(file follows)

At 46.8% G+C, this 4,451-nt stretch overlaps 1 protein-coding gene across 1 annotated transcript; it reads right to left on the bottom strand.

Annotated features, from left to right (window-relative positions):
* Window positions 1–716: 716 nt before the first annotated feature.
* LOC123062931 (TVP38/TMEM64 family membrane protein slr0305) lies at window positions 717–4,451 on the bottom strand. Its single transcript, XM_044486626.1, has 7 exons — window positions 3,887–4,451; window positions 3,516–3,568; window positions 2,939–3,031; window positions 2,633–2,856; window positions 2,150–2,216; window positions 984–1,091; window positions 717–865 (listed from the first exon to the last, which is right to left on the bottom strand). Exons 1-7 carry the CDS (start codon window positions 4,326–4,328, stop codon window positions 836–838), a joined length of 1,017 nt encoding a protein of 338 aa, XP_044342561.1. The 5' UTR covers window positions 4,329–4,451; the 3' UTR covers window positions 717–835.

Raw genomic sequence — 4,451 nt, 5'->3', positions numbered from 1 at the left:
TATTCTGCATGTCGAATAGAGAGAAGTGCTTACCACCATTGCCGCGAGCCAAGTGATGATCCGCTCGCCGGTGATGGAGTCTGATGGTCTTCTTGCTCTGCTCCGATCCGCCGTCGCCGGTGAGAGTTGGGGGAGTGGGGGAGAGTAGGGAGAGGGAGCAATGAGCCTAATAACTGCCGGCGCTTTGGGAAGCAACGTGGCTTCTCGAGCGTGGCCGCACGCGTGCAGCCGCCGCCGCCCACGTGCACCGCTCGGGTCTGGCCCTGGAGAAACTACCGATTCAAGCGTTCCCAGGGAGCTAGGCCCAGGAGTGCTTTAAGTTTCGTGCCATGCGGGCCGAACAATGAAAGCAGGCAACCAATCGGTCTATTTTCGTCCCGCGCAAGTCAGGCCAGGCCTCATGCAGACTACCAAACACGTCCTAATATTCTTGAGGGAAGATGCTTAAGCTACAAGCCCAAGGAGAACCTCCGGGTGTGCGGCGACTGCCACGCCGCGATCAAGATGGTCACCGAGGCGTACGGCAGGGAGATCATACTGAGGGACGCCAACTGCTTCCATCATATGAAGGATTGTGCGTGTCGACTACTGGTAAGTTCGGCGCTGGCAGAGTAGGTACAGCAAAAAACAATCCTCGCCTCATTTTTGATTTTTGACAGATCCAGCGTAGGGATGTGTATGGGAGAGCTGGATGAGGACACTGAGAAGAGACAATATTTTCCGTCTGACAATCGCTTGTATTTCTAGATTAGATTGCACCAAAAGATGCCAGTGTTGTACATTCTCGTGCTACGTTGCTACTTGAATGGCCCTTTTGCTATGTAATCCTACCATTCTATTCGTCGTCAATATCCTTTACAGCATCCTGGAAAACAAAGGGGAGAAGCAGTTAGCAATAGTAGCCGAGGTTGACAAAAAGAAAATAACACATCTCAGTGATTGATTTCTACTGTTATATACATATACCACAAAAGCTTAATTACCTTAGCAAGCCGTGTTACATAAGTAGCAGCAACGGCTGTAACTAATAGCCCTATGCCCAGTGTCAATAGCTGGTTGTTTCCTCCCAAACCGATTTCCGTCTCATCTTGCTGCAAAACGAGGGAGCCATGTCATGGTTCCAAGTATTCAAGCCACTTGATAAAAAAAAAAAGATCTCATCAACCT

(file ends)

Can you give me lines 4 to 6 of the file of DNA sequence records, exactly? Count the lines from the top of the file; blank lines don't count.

* LOC123062931 (TVP38/TMEM64 family membrane protein slr0305) lies at window positions 717–4,451 on the bottom strand. Its single transcript, XM_044486626.1, has 7 exons — window positions 3,887–4,451; window positions 3,516–3,568; window positions 2,939–3,031; window positions 2,633–2,856; window positions 2,150–2,216; window positions 984–1,091; window positions 717–865 (listed from the first exon to the last, which is right to left on the bottom strand). Exons 1-7 carry the CDS (start codon window positions 4,326–4,328, stop codon window positions 836–838), a joined length of 1,017 nt encoding a protein of 338 aa, XP_044342561.1. The 5' UTR covers window positions 4,329–4,451; the 3' UTR covers window positions 717–835.

Raw genomic sequence — 4,451 nt, 5'->3', positions numbered from 1 at the left:
TATTCTGCATGTCGAATAGAGAGAAGTGCTTACCACCATTGCCGCGAGCCAAGTGATGATCCGCTCGCCGGTGATGGAGTCTGATGGTCTTCTTGCTCTGCTCCGATCCGCCGTCGCCGGTGAGAGTTGGGGGAGTGGGGGAGAGTAGGGAGAGGGAGCAATGAGCCTAATAACTGCCGGCGCTTTGGGAAGCAACGTGGCTTCTCGAGCGTGGCCGCACGCGTGCAGCCGCCGCCGCCCACGTGCACCGCTCGGGTCTGGCCCTGGAGAAACTACCGATTCAAGCGTTCCCAGGGAGCTAGGCCCAGGAGTGCTTTAAGTTTCGTGCCATGCGGGCCGAACAATGAAAGCAGGCAACCAATCGGTCTATTTTCGTCCCGCGCAAGTCAGGCCAGGCCTCATGCAGACTACCAAACACGTCCTAATATTCTTGAGGGAAGATGCTTAAGCTACAAGCCCAAGGAGAACCTCCGGGTGTGCGGCGACTGCCACGCCGCGATCAAGATGGTCACCGAGGCGTACGGCAGGGAGATCATACTGAGGGACGCCAACTGCTTCCATCATATGAAGGATTGTGCGTGTCGACTACTGGTAAGTTCGGCGCTGGCAGAGTAGGTACAGCAAAAAACAATCCTCGCCTCATTTTTGATTTTTGACAGATCCAGCGTAGGGATGTGTATGGGAGAGCTGGATGAGGACACTGAGAAGAGACAATATTTTCCGTCTGACAATCGCTTGTATTTCTAGATTAGATTGCACCAAAAGATGCCAGTGTTGTACATTCTCGTGCTACGTTGCTACTTGAATGGCCCTTTTGCTATGTAATCCTACCATTCTATTCGTCGTCAATATCCTTTACAGCATCCTGGAAAACAAAGGGGAGAAGCAGTTAGCAATAGTAGCCGAGGTTGACAAAAAGAAAATAACACATCTCAGTGATTGATTTCTACTGTTATATACATATACCACAAAAGCTTAATTACCTTAGCAAGCCGTGTTACATAAGTAGCAGCAACGGCTGTAACTAATAGCCCTATGCCCAGTGTCAATAGCTGGTTGTTTCCTCCCAAACCGATTTCCGTCTCATCTTGCTGCAAAACGAGGGAGCCATGTCATGGTTCCAAGTATTCAAGCCACTTGATAAAAAAAAAAAGATCTCATCAACCT